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How Much Should You Save for Retirement

Rodd Miller, CMA,  Branch Manager/ Sr. Mortgage Advisor/Reverse Division Manager

October 22, 2019 — 5 min read

Have you started saving for retirement? Finance experts recommend starting as soon as possible. However, if you haven't started, that's okay! There are strategies to get your finances in order and your savings on the right track. Previously, we broke down the best time in your career to start saving for retirement. Now, we will discuss how much you should actually have saved. (And as always, we recommend that you speak with a financial advisor about your specific financial situation and goals.)

Making Personal Retirement Plans

The Balance said it best when they stated, "... personal retirement plans are meant to be personal. Determining how long you plan to live or if you are you going to project a short life expectancy due to serious health issues can drastically change your future retirement needs." Whatever plan you make, must be catered to how you plan to live after retirement. Would you plan a vacation based on what your neighbour would like to see? No! Just like personalizing the perfect vacation for you, your retirement savings plan should reflect how you plan to live, whether or not you'll have a part-time job, etc. Here are a few questions you should ask yourself when setting your retirement goals.

What age do I want to retire?

The average retirement age in the U.S. is 62-years-old, likely because this is the earliest age you can receive Social Security benefits. Nonetheless, some workers find they have enough to retire by age 57, or sooner if they sell a business or inherit money. Delaying retirement, even by a few years, can make an exponential difference in your savings. If you're married, you will also need to take into account when your spouse is likely to retire.

How long do I expect to live after retirement?

Although this isn't the most pleasant conversation to have, it's crucial to your savings goal that you plan out enough money for the length of your life. Do you, or your partner, have health issues? Will you eventually need long-term care? The type of care (in-home or assisted living), state, and possible medical needs could potentially drain your savings. It's impossible to predict every potential need that could occur after you retire, but it's best to over-prepare than live in debt.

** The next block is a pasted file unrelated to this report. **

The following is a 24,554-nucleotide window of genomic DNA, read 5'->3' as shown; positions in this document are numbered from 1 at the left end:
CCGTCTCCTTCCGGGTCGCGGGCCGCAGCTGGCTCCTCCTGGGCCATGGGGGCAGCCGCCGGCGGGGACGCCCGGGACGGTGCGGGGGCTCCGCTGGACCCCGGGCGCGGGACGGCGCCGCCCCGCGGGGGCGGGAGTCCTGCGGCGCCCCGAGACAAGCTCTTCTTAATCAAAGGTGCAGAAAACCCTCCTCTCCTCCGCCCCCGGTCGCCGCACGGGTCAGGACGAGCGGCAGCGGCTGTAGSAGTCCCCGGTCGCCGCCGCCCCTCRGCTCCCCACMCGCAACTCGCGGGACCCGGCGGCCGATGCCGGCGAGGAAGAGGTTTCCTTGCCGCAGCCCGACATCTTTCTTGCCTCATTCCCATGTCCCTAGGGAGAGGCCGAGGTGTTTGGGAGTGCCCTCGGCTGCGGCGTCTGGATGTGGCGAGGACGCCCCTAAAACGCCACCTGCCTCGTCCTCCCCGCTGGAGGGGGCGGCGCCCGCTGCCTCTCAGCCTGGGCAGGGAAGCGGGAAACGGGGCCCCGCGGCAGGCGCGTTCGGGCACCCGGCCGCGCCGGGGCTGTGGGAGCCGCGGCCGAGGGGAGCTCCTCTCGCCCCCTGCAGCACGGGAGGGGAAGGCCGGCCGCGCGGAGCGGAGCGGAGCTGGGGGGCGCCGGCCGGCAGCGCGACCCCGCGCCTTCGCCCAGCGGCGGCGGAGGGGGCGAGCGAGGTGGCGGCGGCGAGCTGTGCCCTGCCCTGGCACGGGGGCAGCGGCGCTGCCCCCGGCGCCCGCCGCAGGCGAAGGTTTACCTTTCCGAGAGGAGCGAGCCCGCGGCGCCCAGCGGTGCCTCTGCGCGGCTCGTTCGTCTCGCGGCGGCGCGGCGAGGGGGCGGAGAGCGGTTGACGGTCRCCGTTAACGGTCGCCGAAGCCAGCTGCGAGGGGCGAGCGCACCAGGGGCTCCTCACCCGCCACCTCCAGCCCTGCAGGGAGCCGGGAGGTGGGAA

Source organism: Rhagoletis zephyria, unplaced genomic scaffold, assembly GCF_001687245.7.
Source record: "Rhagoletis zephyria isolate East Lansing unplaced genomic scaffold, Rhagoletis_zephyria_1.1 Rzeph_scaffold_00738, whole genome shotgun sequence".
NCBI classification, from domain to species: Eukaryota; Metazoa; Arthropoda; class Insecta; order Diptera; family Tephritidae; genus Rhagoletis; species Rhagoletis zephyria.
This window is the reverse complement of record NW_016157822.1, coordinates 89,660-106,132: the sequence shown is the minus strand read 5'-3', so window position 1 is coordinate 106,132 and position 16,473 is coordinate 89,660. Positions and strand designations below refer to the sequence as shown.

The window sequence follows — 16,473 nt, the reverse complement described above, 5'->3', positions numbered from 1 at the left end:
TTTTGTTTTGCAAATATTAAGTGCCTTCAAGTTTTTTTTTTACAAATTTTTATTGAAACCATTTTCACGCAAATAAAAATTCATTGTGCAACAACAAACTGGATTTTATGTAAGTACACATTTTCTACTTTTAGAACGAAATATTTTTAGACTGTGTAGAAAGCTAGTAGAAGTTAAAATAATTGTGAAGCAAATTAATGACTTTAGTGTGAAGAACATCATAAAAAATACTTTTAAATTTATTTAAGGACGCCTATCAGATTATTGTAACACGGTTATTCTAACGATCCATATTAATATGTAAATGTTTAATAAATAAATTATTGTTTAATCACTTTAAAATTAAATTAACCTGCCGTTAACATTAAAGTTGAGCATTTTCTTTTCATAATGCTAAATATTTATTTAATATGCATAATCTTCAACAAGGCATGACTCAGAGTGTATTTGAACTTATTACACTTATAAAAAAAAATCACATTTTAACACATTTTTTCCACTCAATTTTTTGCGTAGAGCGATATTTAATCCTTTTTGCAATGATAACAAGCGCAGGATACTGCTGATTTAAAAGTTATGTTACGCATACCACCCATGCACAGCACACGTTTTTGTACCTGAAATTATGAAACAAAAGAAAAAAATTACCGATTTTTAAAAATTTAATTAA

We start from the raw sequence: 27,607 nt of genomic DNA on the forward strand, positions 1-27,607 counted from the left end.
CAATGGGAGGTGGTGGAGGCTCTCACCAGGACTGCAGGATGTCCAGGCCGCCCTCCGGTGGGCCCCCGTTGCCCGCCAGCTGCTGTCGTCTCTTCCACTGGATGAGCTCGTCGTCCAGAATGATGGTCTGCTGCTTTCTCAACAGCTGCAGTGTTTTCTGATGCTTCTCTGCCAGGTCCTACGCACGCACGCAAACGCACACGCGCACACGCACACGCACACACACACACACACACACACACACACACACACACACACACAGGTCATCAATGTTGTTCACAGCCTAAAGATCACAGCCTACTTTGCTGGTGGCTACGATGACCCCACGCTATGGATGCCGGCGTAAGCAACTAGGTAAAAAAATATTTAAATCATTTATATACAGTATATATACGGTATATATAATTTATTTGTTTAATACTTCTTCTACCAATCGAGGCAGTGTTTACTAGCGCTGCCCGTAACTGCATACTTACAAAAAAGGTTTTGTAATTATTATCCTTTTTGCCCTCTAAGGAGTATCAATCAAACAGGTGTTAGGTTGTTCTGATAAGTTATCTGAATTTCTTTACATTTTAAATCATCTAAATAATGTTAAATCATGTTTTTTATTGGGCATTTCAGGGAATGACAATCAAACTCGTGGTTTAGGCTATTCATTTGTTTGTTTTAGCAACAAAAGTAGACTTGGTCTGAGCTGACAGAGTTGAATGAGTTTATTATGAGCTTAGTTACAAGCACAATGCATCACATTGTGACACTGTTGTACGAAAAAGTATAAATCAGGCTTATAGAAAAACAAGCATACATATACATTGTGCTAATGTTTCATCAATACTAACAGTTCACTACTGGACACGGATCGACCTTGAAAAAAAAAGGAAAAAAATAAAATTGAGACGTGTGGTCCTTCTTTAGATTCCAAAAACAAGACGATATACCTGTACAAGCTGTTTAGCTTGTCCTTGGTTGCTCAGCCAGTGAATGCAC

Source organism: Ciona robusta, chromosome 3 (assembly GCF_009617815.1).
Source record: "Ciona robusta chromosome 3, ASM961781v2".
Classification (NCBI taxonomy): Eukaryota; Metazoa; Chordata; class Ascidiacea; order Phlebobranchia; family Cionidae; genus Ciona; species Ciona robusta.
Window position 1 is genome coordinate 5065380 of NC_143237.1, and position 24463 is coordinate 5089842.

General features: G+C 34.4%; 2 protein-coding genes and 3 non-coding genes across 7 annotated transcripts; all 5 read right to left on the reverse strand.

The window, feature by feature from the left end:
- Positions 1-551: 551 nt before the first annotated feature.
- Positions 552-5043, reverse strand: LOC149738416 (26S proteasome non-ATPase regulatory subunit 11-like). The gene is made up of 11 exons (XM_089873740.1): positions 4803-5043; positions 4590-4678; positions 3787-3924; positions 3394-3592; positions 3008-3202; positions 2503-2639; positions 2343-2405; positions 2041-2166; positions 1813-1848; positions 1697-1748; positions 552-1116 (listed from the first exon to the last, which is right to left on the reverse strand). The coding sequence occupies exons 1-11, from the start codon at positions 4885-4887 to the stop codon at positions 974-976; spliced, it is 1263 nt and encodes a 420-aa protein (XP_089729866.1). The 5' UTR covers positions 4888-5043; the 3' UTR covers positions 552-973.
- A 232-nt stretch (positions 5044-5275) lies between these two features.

How much monthly income will I need to maintain my current lifestyle?

According to Investopedia, the average monthly (Social Security) benefits for a retired worker in 2018 was $1,413 per month. For some, this may be enough to live on. However, for others, you'll need to invest time and research into the amount you will need each month after you retire. How much do you spend on groceries? Bills? Other living expenses? Vacations? If you're already savvy with your finances, a savings calculator will be a great additional resource. If you're not really sure where to begin, a financial advisor could be the best route for you to take while you still have time.

The Retirement Savings Rule of Thumb

So, you know you need to save. You think you have room in your budget to set some money aside... Now how much do you actually need to have saved? Fidelity uses a simple equation to determine this magic number. By the time you turn 67, you should have 10x your annual salary saved. This may seem somewhat staggering at first, but when you break it down into smaller periods of time, it may be easier than you originally thought. For example:
  • By the time you turn 30: Have the equivalent of 1x your salary saved
  • 40: 3x your salary
  • 50: 6x your salary
  • 60: 8x your salary
  • 67: 10x your salary
Remember, these numbers are just a loose guideline for those looking for someplace to start. If you're looking for a plan specifically based on your plans, speak with a financial advisor. Keep Track of Your Finances Are you on track right now? Recent studies show that only 26% of workers with a retirement plan feel very confident about the amount of money they (and their spouse) have saved for retirement. If you're confident in meeting your goals, that's great! If you aren't, what are your next steps to becoming financially stable in your late years? Consider:
  • Contributing to a 401(k), if eligible. These accounts allow you to contribute pre-tax money, which will allow you to invest more.
  • Opening an IRA account. Choose from a Traditional or Roth, depending on your current and future financial goals.
  • Automate your savings.
  • Reigning in your spending and set strict limits.
  • Taking advantage of the equity in your home. If you're on a fixed income or looking to make a significant addition to your finances, a reverse mortgage refinance* might be for you.

Do you have questions about what homeownership will look like for you during retirement? Contact a Mortgage Advisor today.

*At the conclusion of a reverse mortgage, the borrower must repay the loan and may have to sell the home or repay the loan from other proceeds; Charges will be assessed with the loan, including an origination fee, closing costs, mortgage insurance premiums and servicing fees; The loan balance grows over time and interest is charged on the outstanding balance; The borrower remains responsible for property taxes, hazard insurance, and home maintenance, and failure to pay these amounts may result in the loss of the home; Interest on a reverse mortgage is not tax- deductible until the borrower makes partial or full re-payment.
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